This course will review the basics of trauma treatment and then focus on intergenerational trauma. It will provide a deep understanding of how trauma gets passed down through families and the ways this can show up in a focusing session. Participants will learn to listen to the bodies of their clients for things that they may not be saying out loud. They will learn to work with implicit memories, silent states and places of trauma that occurred very early in life. There will also be a discussion of vicarious trauma for therapists, and self-protection and self-care.

Focusing and dreamwork
The combination of dreamwork and focusing is a powerful one for inner work and healing as the two methods are so complementary. The course provides an in-depth look at how Gendlin and others, particularly Jungian and depth psychologists incorporate focusing techniques to enhance the depth and immediacy of dreamwork. Lots of experiential practice — bring your dreams!

Additional requirements for Certification as an FOT

  • Training is over a maximum of 5 years.
  • Acceptance into the program as an FOT-in-training. Participation is subject to approval by the coordinator.
  • Complete the trauma portion of the training (required), and a total of at least 16 training days. (Up to two focusing workshops by other trainers can be considered for credit — provided you write a short paper documenting what you learned.)
  • Complete a focusing log — 50 sessions as a listener or guide and and 30 as a focuser. Focusing partnerships will be arranged.
  • Demonstrate a 20-minute focusing session that shows the candidate’s skill as a focusing leader. This can be done in person or provided on video.
  • 50 hours of supervision of focusing-oriented psychotherapy are required. About half of this will be included in the course work. As well, there will be opportunities to participate in monthly group supervision sessions and/or to book individual supervision sessions.
  • Appropriate membership level in the Focusing Institute. FOT applicants are charged a one-time fee ($375) and then annual dues to maintain their FOT status.
  • Credentials to practice therapy by a recognized certifying body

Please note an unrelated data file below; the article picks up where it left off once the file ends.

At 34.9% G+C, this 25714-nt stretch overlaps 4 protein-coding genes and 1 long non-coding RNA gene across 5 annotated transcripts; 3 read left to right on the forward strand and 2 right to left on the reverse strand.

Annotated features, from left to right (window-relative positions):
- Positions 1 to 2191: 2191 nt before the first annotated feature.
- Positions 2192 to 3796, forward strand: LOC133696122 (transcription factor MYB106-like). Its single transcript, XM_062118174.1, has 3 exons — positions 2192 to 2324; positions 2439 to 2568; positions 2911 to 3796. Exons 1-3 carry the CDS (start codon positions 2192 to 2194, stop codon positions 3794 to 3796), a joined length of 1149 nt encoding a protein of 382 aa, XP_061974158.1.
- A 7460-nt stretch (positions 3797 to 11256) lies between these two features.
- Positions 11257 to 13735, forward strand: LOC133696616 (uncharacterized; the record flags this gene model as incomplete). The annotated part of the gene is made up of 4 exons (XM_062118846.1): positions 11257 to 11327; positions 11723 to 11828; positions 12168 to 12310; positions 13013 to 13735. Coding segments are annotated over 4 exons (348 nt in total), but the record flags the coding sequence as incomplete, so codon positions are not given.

Requirements for certification as a Focusing Trainer

  • Completion of core curriculum workshops plus one additional course
  • Participate in the workshop on teaching focusing
  • Register as a trainer-in-training with The Focusing Institute.
  • Gain experience as a student trainer in an existing focusing training program.
  • Complete focusing log and supervision hours as required.
  • Successfully teach a focusing workshop

Certification information

  • Completion of the requirements does not automatically lead to certification. The final decision will be up to the coordinator of the program.
  • Active status as a Certified Focusing Professional requires an annual membership fee, attendance at a Focusing event once every third year, and ongoing supervision for at least two years after certification.


What if I have a conflict with one or more of the training dates?

Regarding date conflicts, I am happy to work around them as long as there are not too many. I am planning to certify a small, committed group (8-10 max) so am hoping most people will make all or almost all the sessions, but I know there will be some conflicts.
I am planning to record the lecture part of the sessions, and can also arrange make-up supervision sessions for missed time. Missed workshops will be charged at the regular rate whether you are able to attend or not, but in return, all the relevant material will be made available.